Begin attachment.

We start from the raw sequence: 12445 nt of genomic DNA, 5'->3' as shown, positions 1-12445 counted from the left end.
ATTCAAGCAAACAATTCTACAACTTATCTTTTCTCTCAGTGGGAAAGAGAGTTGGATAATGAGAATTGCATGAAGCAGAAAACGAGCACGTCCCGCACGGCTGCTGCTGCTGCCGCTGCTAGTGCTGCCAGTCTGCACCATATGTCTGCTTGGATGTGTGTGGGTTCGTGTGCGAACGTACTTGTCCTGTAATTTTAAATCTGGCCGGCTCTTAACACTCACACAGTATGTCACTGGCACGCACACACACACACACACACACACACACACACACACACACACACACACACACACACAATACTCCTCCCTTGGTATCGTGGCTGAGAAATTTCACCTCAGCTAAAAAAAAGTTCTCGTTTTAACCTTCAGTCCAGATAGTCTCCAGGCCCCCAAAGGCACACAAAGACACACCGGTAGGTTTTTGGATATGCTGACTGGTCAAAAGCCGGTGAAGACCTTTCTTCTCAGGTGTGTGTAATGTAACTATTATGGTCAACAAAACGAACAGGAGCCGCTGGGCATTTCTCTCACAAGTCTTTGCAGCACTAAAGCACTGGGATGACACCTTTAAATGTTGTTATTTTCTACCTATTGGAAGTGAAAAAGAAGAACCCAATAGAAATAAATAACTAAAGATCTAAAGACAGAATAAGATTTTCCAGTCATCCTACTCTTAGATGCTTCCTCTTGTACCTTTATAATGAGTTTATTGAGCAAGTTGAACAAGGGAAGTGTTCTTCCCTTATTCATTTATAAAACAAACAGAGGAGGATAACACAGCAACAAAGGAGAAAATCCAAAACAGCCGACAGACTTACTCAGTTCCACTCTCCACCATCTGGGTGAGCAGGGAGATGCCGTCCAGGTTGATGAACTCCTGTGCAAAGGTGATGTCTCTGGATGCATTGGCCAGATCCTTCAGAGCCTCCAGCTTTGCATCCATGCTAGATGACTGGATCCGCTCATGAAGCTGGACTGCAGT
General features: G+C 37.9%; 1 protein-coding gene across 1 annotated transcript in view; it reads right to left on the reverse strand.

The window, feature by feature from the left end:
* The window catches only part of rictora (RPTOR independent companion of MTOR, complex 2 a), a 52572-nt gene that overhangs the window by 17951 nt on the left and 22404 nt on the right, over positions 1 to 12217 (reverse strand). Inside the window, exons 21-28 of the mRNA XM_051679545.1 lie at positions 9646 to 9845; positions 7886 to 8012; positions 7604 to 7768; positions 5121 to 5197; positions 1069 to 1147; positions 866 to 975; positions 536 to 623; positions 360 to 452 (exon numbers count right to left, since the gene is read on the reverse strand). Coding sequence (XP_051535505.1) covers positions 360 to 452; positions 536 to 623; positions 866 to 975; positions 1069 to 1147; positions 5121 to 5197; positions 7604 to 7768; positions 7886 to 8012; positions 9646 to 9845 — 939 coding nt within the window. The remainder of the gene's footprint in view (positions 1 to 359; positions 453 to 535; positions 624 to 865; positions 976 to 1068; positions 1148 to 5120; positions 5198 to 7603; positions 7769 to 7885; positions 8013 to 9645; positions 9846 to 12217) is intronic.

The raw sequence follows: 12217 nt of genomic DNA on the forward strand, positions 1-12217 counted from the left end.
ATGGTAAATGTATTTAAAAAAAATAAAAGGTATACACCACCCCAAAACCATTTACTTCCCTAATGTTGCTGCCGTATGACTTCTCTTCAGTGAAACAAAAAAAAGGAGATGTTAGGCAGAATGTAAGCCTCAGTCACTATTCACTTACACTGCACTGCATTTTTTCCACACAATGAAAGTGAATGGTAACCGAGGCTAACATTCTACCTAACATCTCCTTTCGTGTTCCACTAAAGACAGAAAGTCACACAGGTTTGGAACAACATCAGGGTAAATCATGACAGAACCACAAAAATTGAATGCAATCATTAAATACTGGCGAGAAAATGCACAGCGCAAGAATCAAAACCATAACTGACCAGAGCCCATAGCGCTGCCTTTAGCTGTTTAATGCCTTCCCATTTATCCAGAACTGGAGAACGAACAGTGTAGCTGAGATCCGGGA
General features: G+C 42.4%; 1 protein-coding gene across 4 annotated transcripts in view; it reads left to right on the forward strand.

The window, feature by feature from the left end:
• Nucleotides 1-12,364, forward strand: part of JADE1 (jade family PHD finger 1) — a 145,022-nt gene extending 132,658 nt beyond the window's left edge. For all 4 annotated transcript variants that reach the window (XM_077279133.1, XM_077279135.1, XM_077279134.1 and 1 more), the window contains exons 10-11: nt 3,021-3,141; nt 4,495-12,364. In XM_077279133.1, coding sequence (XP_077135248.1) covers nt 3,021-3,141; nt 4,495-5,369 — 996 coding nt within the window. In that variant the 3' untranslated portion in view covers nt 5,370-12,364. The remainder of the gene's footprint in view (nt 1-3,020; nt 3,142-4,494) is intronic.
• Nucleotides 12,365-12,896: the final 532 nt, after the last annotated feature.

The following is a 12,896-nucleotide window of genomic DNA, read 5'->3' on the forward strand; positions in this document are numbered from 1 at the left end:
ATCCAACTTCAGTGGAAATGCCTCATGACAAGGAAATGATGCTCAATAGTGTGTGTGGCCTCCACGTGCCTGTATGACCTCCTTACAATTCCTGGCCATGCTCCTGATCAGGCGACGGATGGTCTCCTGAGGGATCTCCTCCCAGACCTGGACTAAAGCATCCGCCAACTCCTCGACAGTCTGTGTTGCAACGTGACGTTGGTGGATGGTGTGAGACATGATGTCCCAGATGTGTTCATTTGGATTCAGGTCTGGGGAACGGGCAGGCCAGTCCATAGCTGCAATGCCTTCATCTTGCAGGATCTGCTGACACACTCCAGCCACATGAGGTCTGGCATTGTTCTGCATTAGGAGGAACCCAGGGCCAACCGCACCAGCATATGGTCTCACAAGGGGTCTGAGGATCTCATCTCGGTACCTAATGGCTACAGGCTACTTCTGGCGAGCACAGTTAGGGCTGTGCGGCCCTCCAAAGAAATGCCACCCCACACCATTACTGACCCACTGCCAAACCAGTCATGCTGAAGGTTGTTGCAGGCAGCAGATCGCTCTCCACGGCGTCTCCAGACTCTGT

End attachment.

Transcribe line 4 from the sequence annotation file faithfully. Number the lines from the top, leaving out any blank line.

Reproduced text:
The window, feature by feature from the left end: